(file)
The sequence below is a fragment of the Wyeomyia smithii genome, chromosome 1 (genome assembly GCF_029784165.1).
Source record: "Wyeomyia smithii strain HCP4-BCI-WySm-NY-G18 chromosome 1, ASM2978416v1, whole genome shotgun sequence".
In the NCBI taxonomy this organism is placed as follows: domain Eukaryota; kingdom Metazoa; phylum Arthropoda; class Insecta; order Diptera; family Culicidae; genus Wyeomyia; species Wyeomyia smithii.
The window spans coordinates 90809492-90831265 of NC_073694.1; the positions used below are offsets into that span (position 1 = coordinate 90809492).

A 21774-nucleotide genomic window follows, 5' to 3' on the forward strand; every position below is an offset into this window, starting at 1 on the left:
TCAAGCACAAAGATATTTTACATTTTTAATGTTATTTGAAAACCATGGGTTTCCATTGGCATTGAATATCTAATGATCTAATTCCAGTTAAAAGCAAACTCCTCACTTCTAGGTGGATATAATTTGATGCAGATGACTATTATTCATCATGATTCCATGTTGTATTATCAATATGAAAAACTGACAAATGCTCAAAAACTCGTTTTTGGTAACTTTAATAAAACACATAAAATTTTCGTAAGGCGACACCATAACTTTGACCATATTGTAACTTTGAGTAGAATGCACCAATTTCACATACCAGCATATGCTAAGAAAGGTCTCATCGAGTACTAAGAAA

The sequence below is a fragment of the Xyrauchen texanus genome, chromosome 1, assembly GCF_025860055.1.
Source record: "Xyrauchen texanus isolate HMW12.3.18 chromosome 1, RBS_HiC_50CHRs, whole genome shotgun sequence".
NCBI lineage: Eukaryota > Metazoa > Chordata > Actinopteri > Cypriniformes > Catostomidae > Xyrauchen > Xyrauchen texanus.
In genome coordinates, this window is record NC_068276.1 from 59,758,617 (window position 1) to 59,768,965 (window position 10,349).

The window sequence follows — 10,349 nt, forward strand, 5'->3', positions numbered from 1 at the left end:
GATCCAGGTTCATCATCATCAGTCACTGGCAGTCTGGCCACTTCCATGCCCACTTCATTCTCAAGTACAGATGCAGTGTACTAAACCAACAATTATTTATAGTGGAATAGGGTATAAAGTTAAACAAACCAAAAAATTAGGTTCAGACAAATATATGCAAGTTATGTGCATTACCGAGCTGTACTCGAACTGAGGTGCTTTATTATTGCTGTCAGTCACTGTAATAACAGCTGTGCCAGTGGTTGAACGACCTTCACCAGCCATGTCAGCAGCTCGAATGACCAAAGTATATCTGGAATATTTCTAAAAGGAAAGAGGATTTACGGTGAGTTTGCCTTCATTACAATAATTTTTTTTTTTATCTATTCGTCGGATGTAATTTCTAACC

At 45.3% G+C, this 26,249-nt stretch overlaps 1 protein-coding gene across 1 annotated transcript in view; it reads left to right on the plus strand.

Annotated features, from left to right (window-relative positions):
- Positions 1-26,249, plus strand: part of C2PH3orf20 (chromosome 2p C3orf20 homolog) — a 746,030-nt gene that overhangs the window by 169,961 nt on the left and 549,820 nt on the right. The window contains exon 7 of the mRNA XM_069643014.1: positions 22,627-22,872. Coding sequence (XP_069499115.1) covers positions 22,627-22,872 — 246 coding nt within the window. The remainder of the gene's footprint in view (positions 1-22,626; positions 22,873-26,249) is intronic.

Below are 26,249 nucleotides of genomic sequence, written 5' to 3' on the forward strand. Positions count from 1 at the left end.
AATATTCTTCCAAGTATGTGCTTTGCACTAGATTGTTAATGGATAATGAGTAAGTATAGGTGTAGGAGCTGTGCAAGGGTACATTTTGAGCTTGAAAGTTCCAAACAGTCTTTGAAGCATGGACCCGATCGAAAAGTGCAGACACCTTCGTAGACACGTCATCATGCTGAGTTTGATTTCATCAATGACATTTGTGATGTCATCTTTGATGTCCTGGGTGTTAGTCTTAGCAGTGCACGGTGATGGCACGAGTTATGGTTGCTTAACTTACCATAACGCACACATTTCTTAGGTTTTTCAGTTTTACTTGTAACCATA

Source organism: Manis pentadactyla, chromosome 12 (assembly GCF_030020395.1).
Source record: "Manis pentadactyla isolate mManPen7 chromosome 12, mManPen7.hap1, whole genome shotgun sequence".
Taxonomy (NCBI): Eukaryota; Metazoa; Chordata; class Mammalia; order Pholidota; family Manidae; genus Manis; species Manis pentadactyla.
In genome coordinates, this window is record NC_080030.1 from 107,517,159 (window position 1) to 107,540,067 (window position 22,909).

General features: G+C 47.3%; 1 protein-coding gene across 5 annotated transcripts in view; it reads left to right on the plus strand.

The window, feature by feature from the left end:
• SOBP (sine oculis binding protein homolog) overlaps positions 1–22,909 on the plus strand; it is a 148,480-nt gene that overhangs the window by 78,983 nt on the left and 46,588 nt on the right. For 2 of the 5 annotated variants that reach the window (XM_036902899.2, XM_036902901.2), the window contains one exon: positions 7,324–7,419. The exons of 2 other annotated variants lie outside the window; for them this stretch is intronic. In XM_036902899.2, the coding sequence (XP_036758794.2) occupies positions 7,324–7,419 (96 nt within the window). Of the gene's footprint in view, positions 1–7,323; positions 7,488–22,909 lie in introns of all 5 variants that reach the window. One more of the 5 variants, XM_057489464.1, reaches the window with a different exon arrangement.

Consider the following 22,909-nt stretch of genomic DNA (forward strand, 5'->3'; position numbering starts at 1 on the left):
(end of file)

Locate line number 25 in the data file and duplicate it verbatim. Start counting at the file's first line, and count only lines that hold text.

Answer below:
Consider the following 22,909-nt stretch of genomic DNA (forward strand, 5'->3'; position numbering starts at 1 on the left):